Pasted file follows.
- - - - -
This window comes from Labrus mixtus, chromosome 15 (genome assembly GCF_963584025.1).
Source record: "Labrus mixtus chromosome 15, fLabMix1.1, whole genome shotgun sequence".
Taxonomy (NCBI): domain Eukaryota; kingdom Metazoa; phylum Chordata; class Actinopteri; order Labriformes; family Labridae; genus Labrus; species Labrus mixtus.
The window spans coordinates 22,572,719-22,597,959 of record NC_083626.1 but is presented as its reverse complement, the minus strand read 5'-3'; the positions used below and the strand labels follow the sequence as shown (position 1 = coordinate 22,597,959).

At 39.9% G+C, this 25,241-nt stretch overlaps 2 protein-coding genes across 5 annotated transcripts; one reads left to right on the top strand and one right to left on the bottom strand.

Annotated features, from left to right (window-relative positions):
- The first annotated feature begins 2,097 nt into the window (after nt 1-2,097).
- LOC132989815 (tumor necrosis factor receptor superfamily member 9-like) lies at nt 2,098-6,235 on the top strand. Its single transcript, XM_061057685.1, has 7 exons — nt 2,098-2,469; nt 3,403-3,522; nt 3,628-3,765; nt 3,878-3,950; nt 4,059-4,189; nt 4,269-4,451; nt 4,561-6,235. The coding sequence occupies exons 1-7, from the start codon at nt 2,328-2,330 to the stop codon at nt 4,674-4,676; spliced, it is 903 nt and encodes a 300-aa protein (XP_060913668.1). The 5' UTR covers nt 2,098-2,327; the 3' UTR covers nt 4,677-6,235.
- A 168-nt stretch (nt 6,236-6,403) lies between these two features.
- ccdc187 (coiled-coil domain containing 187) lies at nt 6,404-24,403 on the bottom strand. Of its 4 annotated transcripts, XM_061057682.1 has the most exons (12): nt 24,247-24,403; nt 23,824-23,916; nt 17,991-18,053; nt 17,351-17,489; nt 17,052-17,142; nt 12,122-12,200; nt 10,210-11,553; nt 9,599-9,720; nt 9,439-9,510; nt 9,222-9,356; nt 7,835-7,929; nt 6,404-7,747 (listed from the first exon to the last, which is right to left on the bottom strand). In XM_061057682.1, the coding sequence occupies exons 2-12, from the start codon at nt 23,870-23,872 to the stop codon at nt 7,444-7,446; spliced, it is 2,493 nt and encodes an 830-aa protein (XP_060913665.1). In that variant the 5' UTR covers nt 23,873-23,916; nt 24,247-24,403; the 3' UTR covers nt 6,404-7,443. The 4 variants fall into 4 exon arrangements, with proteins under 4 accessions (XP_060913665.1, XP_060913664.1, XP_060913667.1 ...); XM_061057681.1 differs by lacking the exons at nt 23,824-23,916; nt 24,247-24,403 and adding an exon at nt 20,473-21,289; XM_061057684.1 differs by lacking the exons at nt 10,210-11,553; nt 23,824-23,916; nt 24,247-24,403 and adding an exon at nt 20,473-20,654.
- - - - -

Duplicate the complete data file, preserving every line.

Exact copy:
This window comes from Labrus mixtus, chromosome 15 (genome assembly GCF_963584025.1).
Source record: "Labrus mixtus chromosome 15, fLabMix1.1, whole genome shotgun sequence".
Taxonomy (NCBI): domain Eukaryota; kingdom Metazoa; phylum Chordata; class Actinopteri; order Labriformes; family Labridae; genus Labrus; species Labrus mixtus.
The window spans coordinates 22,572,719-22,597,959 of record NC_083626.1 but is presented as its reverse complement, the minus strand read 5'-3'; the positions used below and the strand labels follow the sequence as shown (position 1 = coordinate 22,597,959).

At 39.9% G+C, this 25,241-nt stretch overlaps 2 protein-coding genes across 5 annotated transcripts; one reads left to right on the top strand and one right to left on the bottom strand.

Annotated features, from left to right (window-relative positions):
- The first annotated feature begins 2,097 nt into the window (after nt 1-2,097).
- LOC132989815 (tumor necrosis factor receptor superfamily member 9-like) lies at nt 2,098-6,235 on the top strand. Its single transcript, XM_061057685.1, has 7 exons — nt 2,098-2,469; nt 3,403-3,522; nt 3,628-3,765; nt 3,878-3,950; nt 4,059-4,189; nt 4,269-4,451; nt 4,561-6,235. The coding sequence occupies exons 1-7, from the start codon at nt 2,328-2,330 to the stop codon at nt 4,674-4,676; spliced, it is 903 nt and encodes a 300-aa protein (XP_060913668.1). The 5' UTR covers nt 2,098-2,327; the 3' UTR covers nt 4,677-6,235.
- A 168-nt stretch (nt 6,236-6,403) lies between these two features.
- ccdc187 (coiled-coil domain containing 187) lies at nt 6,404-24,403 on the bottom strand. Of its 4 annotated transcripts, XM_061057682.1 has the most exons (12): nt 24,247-24,403; nt 23,824-23,916; nt 17,991-18,053; nt 17,351-17,489; nt 17,052-17,142; nt 12,122-12,200; nt 10,210-11,553; nt 9,599-9,720; nt 9,439-9,510; nt 9,222-9,356; nt 7,835-7,929; nt 6,404-7,747 (listed from the first exon to the last, which is right to left on the bottom strand). In XM_061057682.1, the coding sequence occupies exons 2-12, from the start codon at nt 23,870-23,872 to the stop codon at nt 7,444-7,446; spliced, it is 2,493 nt and encodes an 830-aa protein (XP_060913665.1). In that variant the 5' UTR covers nt 23,873-23,916; nt 24,247-24,403; the 3' UTR covers nt 6,404-7,443. The 4 variants fall into 4 exon arrangements, with proteins under 4 accessions (XP_060913665.1, XP_060913664.1, XP_060913667.1 ...); XM_061057681.1 differs by lacking the exons at nt 23,824-23,916; nt 24,247-24,403 and adding an exon at nt 20,473-21,289; XM_061057684.1 differs by lacking the exons at nt 10,210-11,553; nt 23,824-23,916; nt 24,247-24,403 and adding an exon at nt 20,473-20,654.